The Hater of Powers
It is the year 4016 and BUET is organizing yet another inter university programming contest. Contestants from all around the galaxy are gathering to attend this grand galactic event. The final count of the contestants tallied to an impressive value of 1018.
The coordinator of the contest, Sir Kaizer Von Abaddon, distributed each of the 1018 contestants with their own unique identification number (ID) ranging from 1 to 1018. But something really bothered Sir Kaizer, he has always hated perfect powers, which are integers that can be expressed as an positive integer power of another number. If a number has greater exponent he will dislike it more and he only considers the representation for which the value of the exponent is the greatest (for example: 64 can be represented as 641, 82, 43 and 26, but he will only consider the last one since that has the greatest exponent value). Therefore he decided to be a bit unfair to those whose IDs are a perfect power.
On the day of the contest once all the 1018 participants arrived at the campus, they were asked to form a single line to get their belongings checked. At first the contestants stood at some random order but Sir Kaizer soon asked everyone to exchange their positions till the entire line was sorted according to the value of their ID’s exponent representation, that is if two IDs are represented as ap and bq, ap would move somewhere front of bq given p is smaller than q. Furthermore only if p and q are equal, ap would move to the front of bq if a is smaller than b. Even though the contestant had no idea why they had to do it, they did it till there were no more position exchange possible. This way Sir Kaizer ensured that the ones with ID he hated were behind in the line and had to wait more before their turn came and thus they suffered more, maybe they might even withdraw from the contest from getting tired for waiting so long! No one did though, even though they were a bit irritated.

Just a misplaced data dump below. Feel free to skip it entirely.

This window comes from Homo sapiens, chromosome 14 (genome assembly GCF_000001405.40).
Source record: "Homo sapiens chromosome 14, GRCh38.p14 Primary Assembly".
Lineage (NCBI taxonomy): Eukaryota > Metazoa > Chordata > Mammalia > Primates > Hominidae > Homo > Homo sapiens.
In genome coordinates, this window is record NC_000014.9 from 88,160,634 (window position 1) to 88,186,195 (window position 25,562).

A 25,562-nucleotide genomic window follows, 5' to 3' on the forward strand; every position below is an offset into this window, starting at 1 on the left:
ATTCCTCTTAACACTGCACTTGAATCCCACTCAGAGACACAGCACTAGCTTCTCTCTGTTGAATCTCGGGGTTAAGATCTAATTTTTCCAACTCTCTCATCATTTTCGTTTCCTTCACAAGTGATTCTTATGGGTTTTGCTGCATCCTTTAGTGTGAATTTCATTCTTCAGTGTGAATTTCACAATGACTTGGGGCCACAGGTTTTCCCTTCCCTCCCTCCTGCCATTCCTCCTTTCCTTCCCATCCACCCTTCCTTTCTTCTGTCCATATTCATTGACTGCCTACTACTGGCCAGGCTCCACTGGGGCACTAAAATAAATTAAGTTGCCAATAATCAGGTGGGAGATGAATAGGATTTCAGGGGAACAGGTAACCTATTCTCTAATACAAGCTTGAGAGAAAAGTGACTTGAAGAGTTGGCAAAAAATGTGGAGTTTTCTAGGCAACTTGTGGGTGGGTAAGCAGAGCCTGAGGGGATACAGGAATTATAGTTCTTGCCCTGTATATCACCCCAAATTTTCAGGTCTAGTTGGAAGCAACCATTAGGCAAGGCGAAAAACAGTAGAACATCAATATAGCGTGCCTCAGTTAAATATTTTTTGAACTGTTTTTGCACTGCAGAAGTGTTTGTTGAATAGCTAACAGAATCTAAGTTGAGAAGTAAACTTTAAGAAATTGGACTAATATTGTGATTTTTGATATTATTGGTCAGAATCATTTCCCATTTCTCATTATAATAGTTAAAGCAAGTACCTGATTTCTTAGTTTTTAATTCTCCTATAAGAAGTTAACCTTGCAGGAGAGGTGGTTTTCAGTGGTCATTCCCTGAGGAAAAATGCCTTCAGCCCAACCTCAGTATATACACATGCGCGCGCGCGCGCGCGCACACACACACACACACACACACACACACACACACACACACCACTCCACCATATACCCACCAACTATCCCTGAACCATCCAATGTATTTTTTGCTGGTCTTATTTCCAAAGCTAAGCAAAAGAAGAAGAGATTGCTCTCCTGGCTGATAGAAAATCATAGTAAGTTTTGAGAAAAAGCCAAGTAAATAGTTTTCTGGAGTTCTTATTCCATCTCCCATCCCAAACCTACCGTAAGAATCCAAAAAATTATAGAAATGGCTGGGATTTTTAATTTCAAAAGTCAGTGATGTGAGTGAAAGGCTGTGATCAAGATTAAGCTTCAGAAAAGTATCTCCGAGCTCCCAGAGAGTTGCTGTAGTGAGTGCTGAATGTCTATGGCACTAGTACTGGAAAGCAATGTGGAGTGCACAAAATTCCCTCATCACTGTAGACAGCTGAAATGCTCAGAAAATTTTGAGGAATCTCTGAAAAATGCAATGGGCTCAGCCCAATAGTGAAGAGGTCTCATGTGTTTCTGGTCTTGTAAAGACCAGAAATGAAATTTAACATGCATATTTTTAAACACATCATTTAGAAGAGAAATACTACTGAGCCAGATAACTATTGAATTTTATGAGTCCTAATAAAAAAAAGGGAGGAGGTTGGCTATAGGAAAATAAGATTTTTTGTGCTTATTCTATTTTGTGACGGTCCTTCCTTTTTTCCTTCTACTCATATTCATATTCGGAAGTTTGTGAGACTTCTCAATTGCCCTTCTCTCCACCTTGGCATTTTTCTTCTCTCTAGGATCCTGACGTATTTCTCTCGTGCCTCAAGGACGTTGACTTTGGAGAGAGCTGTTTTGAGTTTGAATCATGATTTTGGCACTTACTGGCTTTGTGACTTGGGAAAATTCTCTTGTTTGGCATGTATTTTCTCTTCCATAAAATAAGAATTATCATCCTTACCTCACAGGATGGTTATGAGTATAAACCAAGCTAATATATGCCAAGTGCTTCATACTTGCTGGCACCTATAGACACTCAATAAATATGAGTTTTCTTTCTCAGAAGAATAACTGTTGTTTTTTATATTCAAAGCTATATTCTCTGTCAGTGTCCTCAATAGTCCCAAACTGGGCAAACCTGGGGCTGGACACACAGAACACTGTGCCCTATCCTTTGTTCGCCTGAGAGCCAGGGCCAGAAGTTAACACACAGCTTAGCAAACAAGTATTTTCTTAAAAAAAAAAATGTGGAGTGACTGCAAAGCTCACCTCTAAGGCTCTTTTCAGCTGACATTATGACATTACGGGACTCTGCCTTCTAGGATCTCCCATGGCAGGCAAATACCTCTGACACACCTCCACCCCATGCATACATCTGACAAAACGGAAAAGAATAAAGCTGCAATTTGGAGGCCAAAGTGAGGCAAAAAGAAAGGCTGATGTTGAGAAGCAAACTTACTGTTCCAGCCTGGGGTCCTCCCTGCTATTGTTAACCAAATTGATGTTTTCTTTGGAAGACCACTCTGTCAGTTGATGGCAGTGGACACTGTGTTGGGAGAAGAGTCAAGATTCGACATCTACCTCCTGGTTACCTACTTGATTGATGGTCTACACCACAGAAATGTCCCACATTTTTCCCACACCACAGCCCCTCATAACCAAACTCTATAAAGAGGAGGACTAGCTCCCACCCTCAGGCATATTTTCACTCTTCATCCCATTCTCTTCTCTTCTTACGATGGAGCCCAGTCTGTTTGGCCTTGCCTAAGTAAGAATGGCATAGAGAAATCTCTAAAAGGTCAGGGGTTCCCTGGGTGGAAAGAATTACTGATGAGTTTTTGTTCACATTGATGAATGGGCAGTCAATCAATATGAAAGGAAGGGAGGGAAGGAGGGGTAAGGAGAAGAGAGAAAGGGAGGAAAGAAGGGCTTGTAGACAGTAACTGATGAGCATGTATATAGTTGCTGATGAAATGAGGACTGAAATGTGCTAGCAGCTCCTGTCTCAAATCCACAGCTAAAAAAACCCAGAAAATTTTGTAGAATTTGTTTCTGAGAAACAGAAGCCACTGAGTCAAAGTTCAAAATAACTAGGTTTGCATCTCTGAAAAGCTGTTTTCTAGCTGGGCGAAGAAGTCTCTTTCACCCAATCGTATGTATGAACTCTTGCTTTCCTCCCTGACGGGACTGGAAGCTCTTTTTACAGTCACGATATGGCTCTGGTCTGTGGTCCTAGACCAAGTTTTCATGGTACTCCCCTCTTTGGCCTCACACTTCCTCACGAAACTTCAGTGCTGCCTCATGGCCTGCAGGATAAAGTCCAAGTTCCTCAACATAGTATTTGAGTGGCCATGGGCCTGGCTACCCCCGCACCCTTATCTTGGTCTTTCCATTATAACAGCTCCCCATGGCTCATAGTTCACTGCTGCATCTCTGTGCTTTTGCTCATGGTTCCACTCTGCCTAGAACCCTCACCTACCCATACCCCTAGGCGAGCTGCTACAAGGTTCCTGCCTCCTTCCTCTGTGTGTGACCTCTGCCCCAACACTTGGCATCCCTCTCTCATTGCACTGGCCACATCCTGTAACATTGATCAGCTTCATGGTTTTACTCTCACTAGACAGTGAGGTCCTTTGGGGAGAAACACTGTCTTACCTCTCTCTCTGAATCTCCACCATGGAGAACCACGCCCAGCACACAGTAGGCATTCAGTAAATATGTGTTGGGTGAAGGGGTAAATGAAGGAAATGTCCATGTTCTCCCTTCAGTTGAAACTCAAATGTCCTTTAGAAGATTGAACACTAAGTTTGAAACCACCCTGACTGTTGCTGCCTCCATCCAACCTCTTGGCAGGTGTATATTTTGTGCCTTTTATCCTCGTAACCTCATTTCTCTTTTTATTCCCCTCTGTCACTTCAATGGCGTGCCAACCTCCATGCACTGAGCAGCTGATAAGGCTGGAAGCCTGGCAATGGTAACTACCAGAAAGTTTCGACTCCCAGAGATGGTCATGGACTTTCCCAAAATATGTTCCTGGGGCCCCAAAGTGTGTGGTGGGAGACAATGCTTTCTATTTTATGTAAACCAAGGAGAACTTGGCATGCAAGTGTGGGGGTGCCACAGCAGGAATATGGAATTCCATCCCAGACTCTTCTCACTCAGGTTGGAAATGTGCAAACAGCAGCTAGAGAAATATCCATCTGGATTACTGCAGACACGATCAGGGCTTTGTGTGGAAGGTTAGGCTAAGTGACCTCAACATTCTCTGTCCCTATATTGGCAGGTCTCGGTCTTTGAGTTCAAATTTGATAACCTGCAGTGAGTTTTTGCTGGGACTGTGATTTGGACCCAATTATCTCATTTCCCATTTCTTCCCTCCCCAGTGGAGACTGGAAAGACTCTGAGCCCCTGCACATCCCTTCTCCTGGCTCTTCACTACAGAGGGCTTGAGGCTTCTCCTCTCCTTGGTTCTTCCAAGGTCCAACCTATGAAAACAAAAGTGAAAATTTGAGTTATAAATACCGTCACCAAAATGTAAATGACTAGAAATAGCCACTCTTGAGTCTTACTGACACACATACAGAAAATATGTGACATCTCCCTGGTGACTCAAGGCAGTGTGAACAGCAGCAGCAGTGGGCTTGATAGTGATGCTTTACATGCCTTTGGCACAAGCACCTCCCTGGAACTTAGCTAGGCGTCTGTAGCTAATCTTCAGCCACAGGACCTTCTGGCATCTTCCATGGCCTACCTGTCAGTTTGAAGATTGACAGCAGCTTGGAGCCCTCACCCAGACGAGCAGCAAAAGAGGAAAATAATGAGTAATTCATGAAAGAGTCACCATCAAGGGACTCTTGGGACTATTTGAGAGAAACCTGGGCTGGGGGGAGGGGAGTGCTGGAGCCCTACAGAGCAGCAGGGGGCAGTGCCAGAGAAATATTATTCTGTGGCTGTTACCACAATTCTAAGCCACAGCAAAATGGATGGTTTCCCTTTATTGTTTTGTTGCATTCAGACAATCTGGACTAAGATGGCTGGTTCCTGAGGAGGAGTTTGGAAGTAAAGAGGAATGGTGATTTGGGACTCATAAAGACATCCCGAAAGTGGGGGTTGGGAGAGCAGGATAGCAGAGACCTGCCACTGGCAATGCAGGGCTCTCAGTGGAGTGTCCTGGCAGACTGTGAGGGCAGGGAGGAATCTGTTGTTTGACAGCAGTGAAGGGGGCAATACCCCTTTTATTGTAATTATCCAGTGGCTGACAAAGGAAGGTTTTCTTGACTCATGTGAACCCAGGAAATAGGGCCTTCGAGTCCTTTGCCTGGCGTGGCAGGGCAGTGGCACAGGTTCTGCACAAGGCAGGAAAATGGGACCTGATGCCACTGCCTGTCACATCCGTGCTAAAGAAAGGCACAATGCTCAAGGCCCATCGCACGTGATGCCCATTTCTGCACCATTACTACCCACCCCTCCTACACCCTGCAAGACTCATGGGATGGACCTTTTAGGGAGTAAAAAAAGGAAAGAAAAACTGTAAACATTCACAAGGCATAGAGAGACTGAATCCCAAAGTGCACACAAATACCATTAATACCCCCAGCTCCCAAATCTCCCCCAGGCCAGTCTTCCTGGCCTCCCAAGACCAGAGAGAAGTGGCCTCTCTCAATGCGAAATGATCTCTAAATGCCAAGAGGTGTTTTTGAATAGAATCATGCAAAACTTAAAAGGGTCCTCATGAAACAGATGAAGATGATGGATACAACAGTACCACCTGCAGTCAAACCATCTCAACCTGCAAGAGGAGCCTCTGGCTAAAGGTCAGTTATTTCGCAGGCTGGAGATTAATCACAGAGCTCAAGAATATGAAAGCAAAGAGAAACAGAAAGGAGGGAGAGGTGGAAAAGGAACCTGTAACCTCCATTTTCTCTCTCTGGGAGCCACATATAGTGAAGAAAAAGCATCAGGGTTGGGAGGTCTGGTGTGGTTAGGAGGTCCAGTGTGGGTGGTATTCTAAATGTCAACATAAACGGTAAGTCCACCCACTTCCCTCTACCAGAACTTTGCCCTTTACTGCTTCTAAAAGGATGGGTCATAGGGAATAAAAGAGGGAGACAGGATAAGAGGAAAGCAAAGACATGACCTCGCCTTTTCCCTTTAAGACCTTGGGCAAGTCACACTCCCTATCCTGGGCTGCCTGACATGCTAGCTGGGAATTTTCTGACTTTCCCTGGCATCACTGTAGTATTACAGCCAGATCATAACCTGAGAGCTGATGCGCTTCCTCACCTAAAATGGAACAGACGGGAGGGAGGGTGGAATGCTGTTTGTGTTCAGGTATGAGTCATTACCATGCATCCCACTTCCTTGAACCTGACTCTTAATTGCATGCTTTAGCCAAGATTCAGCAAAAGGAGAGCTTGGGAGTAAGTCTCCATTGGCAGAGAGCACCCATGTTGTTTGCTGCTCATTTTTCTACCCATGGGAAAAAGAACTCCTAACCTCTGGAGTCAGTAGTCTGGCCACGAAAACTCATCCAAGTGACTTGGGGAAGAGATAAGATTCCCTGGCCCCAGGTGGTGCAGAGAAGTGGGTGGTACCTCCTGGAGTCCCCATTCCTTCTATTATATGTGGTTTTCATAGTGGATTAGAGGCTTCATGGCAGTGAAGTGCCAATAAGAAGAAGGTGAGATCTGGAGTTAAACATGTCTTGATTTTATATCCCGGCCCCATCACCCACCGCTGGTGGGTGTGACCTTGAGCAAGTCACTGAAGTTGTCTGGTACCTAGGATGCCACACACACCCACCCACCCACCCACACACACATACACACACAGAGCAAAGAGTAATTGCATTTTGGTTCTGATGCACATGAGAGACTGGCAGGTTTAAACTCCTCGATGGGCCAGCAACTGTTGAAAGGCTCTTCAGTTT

For example: the participant with ID 100000 now has earlier position in the line to the participant with ID 64, since 100000 can be represented as 105, while 64 is represented as 26 and the former has lower exponent value. The sequence of IDs of the contestants in the line would now look something like this: 2, 3, 5, 6, … 4, 9, 25, … 100000, … 64, … 576460752303423488, 1
Now Sir Kaizer wonders which contestant appears at some particular position within the line. He asks you some positions and you have to tell him the ID of the participants who appear in those positions.
First line of the input is T (1 ≤ T ≤ 5000) which describes the number of positions questioned by Sir Kaizer, followed by T lines. Each line contains an integer P (1 ≤ P ≤ 1018) denoting the position in that line. Remember that the total number of contestant is always 1018.
For each question print a line with the format: “Case N: X”, where N is question number and X is the ID of the contestant appearing on the position asked on the Nth question.
4 1 3 1000000000000000000 999999999999999999
Case 1: 2 Case 2: 5 Case 3: 1 Case 4: 576460752303423488